Moderna’s early vaccine trials are already underway with help from the National Institutes of Health. BARDA will support phase 2 and 3 clinical trials, which typically involve hundreds or thousands of patients.
“Given the pandemic, Moderna has already started to prepare for the rapid acceleration of its manufacturing capabilities that could allow for the future manufacture of millions of doses should mRNA-1273 prove to be safe and of expected benefit,” the company said in a statement. “Moderna is engaged in discussions for outside funding, including with BARDA, of such activities and will continue to work with government, industry and other third parties to responsibly and rapidly move forward.”
The risk here is that a rejection by the FDA would mean billions of dollars in product would become useless. Congress and the Trump administration could solve that problem — and may already have — by indemnifying manufacturers against the losses. That would be similar to wartime production of new weapons systems and aircraft; in World War II, the military paid for a lot of systems on spec that never saw a single battle. They needed to keep the defense industry alive in order to innovate, and they needed innovation to overcome the initial technological advantage our enemies had. Few complained after the war that it had been too costly (with the exception of politicians who singled out Howard Hughes over it).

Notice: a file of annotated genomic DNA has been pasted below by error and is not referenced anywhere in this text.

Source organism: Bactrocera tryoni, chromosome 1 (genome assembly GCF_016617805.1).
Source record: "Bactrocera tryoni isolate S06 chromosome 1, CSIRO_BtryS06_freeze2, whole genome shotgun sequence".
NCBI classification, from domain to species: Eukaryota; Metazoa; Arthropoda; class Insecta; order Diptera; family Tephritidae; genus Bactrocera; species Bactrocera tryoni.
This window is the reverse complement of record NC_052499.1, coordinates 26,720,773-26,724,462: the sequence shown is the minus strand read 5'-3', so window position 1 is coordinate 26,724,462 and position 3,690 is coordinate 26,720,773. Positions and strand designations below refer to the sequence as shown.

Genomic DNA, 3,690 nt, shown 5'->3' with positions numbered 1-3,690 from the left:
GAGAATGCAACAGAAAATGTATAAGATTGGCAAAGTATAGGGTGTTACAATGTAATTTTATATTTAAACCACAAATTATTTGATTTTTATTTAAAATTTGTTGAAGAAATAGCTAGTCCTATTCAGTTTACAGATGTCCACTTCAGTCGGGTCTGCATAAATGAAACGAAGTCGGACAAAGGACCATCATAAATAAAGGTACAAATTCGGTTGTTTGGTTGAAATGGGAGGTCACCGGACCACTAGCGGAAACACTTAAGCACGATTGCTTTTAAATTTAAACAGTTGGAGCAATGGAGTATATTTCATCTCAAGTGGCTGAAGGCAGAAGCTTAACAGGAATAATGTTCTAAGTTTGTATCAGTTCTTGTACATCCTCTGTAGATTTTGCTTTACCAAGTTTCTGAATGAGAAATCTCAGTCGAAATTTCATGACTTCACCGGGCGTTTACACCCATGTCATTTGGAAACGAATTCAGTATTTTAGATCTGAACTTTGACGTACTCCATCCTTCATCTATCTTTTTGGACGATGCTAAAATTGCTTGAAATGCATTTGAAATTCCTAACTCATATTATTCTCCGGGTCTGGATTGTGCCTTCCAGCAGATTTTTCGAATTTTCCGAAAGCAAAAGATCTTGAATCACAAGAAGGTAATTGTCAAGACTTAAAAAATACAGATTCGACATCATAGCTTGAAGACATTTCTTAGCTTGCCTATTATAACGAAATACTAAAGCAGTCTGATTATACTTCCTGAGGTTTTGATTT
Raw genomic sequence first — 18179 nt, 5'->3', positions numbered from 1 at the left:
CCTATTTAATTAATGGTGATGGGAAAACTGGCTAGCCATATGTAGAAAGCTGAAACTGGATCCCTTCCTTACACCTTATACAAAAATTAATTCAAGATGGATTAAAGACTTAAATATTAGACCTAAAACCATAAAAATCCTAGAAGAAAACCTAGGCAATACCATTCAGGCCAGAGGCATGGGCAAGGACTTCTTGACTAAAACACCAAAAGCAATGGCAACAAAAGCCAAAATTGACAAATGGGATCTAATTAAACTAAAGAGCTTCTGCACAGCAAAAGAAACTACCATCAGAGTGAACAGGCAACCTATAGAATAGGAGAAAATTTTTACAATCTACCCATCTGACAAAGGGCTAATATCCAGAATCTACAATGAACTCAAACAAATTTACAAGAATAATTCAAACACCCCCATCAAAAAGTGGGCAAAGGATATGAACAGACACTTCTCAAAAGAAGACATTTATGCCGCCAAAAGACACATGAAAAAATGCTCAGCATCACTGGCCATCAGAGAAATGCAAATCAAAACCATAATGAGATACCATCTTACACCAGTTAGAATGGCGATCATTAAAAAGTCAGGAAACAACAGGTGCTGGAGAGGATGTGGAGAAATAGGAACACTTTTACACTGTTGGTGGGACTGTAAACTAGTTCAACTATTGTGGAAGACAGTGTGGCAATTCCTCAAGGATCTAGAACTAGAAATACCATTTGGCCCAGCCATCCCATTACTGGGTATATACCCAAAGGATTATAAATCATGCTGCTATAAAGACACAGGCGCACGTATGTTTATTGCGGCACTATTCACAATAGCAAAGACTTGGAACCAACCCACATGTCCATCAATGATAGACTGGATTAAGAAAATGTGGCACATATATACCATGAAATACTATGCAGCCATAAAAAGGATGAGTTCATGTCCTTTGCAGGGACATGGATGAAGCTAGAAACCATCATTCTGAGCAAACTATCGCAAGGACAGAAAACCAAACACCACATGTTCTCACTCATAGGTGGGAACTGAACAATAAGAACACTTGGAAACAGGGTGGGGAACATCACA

It’s a costly policy for taxpayers and arguably incentivizes recklessness in R&D, but these are not normal times. The US and the world need a vaccine ready to roll out as soon as it gets approval, not six months down the road. If putting production in parallel to final trials and approval saves us that much time, the cost of eating hundreds of millions of ineffective formulations will seem very much like a great investment.
Just how desperate are scientists to find a widely distributed vaccine quickly? Perhaps desperate enough to work with these companies:
British American Tobacco, the maker of brands including Lucky Strike, Dunhill, Rothmans and Benson & Hedges, has said it has a potential coronavirus vaccine in development using tobacco plants.
BAT has turned the vast resources usually focused on creating products that pose health risks to millions of smokers worldwide to battling the global pandemic.
“If testing goes well, BAT is hopeful that, with the right partners and support from government agencies, between 1m and 3m doses of the vaccine could be manufactured per week, beginning in June,” the company said. …
“Tobacco plants offer the potential for faster and safer vaccine development compared with conventional methods,” the company said.
BAT said its US biotech subsidiary, Kentucky BioProcessing (KBP), has moved to pre-clinical testing and that it will work on the vaccine on a not-for-profit basis.
As they used to say in the other Great Wars … smoke ’em if you got ’em. This all-hands-on-deck has yet to be tried, so we don’t know whether it can produce a vaccine within a 12-to-18-month timeline. Let’s not assume it will work, but let’s also assume that the normal rules for predicting a timeline don’t necessarily apply here, too.